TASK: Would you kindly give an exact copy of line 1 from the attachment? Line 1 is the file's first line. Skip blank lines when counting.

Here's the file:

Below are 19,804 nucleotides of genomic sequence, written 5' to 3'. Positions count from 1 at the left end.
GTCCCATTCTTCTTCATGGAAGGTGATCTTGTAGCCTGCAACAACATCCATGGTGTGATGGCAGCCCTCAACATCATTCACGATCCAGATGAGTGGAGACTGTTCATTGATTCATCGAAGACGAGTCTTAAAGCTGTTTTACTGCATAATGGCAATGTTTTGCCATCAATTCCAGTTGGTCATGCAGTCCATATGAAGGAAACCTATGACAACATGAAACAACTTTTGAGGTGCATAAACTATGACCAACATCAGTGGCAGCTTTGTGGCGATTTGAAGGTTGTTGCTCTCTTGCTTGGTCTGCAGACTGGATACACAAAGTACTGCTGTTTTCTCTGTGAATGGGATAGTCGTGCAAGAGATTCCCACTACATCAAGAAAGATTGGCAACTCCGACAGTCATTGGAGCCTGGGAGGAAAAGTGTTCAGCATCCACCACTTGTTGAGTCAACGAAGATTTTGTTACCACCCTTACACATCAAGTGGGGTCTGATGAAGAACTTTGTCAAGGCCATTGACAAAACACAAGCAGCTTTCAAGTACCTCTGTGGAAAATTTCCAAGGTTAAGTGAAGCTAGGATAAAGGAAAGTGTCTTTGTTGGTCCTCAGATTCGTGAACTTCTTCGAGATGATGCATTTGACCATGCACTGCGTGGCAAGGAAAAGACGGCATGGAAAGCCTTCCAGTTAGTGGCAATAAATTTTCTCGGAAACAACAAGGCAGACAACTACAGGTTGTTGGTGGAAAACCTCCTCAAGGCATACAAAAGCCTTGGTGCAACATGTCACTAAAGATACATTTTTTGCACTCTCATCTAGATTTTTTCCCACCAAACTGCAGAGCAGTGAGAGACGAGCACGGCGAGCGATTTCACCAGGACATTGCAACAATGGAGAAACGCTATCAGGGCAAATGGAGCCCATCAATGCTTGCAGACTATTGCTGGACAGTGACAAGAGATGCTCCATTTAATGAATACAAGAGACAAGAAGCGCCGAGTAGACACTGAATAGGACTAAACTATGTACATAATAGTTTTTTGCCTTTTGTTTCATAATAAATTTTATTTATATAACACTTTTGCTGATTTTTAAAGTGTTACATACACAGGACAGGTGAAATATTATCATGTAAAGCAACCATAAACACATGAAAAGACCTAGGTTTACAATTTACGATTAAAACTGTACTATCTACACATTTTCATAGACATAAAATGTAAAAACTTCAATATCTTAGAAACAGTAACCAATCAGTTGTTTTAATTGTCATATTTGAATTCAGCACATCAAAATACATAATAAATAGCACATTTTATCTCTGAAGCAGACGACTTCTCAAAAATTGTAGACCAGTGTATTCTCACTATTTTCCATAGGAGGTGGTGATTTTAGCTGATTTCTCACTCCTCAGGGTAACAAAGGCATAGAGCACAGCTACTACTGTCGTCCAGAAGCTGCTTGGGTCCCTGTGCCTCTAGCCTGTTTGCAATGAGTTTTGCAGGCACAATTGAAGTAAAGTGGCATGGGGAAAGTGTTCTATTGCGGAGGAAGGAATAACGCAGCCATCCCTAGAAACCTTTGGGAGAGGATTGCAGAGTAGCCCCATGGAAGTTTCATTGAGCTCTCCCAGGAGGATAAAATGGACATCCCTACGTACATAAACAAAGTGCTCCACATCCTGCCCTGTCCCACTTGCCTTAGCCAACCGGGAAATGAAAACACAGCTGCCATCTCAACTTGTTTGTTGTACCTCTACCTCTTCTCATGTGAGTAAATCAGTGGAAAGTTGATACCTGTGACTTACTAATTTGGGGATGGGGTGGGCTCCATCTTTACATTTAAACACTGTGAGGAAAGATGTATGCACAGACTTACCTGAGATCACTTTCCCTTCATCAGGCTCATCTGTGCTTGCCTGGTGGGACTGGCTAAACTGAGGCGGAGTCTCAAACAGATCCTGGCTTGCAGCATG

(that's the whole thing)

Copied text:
Below are 19,804 nucleotides of genomic sequence, written 5' to 3'. Positions count from 1 at the left end.